Some reflections on women as political collaborators - the analysis falls apart somewhat in discussing the role of the Queen and Margaret Thatcher:
For women leaders, the typical perception is that they have reached the top alone.
When the rumors began to circulate over Hillary Clinton’s vice presidential pick, Elizabeth Warren, the popular, progressive senator from Massachusetts, was labeled a highly unlikely choice. Even the possibility that they would meet to discuss the idea was dismissed, with some pundits sniffing that, well, two strong women simply could not work together.
For women leaders, the typical perception is that they have reached the top alone.
It’s hard to find examples of two high-level women collaborators, said Betsy Polk, a Chapel Hill, N.C., consultant on leadership. She co-wrote the 2014 book, Power Through Partnership; How Women Lead Better Together.
‘It’s more likely when you ask about partnerships, people will say Ben and Jerry,’ she said, of audiences who come to hear her and her collaborator Maggie Ellis Chotas talk about their book.
Women collaborators are scarce enough that it was a challenge to find subjects for their book, said Polk and Chotas, who are long-standing business partners. The pair spent months trying to track down examples of women in those roles. They built up a list and interviewed 125 women who were part of business duos, mostly entrepreneurs and small business owners.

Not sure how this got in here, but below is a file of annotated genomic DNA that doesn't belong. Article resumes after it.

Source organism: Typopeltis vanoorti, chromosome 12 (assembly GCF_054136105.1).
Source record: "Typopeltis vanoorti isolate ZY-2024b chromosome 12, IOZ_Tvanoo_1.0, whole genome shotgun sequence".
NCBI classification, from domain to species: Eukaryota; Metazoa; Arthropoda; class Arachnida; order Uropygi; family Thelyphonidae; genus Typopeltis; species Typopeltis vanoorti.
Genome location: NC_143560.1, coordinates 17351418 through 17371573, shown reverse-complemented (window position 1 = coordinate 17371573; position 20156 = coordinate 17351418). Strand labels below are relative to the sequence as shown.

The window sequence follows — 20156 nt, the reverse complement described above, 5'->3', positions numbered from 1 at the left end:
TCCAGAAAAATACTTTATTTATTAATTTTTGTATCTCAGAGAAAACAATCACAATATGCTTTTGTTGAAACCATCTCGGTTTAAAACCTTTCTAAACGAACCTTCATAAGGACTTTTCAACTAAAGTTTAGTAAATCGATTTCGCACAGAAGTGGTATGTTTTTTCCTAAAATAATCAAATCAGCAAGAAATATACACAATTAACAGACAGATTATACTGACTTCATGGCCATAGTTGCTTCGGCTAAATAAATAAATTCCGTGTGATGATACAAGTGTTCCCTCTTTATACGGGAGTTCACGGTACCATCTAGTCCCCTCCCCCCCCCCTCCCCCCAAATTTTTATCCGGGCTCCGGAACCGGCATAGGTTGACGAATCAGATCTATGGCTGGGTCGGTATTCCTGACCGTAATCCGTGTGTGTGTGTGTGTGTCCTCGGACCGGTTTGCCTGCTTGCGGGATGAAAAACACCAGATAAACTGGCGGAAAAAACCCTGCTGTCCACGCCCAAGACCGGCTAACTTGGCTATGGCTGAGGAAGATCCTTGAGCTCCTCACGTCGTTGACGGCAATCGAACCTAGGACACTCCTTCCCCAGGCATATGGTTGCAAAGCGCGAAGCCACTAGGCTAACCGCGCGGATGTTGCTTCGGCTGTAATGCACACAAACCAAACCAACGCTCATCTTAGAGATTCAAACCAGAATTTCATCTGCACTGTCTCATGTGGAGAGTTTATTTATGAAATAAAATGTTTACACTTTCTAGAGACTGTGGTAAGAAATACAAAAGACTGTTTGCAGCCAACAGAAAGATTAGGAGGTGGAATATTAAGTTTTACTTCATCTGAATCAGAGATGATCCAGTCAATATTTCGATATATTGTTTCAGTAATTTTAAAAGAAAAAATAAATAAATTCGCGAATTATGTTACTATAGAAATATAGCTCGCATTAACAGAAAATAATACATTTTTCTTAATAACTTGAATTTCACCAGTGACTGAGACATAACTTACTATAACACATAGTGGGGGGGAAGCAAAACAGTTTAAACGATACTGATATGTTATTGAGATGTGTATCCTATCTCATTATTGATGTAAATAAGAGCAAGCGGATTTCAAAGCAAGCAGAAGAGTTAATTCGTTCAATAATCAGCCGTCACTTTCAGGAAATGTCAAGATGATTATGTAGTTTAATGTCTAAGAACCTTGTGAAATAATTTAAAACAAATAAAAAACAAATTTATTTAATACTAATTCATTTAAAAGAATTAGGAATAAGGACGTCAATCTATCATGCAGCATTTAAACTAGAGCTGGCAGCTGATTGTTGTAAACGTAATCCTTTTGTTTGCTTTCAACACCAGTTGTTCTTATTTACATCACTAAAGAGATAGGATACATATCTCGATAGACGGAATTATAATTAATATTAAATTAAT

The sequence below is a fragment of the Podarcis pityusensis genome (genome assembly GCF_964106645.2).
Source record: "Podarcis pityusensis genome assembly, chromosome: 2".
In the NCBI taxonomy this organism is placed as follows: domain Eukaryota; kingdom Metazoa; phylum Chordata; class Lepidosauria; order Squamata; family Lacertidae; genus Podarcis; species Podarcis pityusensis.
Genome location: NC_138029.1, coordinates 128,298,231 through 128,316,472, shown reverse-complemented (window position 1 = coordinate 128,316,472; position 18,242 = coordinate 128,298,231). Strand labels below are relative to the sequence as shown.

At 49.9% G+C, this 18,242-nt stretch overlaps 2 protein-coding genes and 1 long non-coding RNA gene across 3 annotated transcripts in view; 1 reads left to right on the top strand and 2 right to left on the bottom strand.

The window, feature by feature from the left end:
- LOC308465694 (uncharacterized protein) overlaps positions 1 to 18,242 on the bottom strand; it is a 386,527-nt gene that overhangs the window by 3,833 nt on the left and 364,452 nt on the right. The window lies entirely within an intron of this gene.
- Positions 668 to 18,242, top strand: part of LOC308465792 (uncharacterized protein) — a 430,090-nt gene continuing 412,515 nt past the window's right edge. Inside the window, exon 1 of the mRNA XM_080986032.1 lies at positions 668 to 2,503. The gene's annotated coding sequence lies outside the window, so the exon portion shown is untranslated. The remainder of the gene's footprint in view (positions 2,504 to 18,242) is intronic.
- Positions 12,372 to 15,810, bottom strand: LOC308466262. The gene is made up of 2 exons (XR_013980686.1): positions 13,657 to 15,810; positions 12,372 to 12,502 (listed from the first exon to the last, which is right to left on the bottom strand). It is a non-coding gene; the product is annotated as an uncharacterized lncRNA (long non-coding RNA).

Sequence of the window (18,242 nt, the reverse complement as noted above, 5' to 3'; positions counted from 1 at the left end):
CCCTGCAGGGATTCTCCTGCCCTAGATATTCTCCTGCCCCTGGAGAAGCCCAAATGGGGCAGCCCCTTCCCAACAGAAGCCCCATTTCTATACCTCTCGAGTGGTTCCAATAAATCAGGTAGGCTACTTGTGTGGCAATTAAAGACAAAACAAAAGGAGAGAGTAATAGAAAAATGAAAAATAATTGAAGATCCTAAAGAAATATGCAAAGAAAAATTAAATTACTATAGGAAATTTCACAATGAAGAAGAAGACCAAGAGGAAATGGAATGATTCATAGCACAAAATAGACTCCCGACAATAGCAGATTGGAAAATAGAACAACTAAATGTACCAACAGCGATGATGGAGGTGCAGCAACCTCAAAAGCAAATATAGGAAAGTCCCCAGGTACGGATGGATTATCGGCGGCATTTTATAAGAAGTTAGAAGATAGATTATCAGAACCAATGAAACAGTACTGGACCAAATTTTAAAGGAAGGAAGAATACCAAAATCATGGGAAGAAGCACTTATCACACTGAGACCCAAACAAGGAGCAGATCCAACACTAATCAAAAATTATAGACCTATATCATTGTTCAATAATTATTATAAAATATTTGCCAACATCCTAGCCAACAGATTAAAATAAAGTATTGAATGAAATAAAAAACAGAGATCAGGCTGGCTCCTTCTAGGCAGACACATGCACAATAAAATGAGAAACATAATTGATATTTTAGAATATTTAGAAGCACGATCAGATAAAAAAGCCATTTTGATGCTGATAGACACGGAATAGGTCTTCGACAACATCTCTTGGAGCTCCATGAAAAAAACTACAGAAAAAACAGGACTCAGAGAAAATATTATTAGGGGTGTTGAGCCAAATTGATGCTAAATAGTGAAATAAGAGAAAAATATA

As far as visible female duos are concerned, politics is similar to the executive suite. There are – and have been – women governors, such as Bev Perdue in North Carolina, Jan Brewer in Arizona, and currently Nikki Haley in South Carolina. They stand out as the sole, or nearly the sole, woman in every photo. Occasionally, women have run together in a pair to become governor and lieutenant governor. But each of the five duos who have tried it over the past two decades have failed to be elected, according to the Center for American Women and Politics at Rutgers University.
Even so, it’s often an uphill climb for most women working as a team. Polk and Chotas say that women can suffer from the perception that if they team up with another woman, ‘they are not willing or able to do the work alone.’
‘There is so much scrutiny for strong women leaders who are solo,’ said Chotas, ‘and, gosh, there’s even more scrutiny for two women who collaborate.’
But she highly recommends such collaborations, noting that two women tackling an issue can diffuse the spotlight and ‘can provide enough cover for each partner to do what she does best.’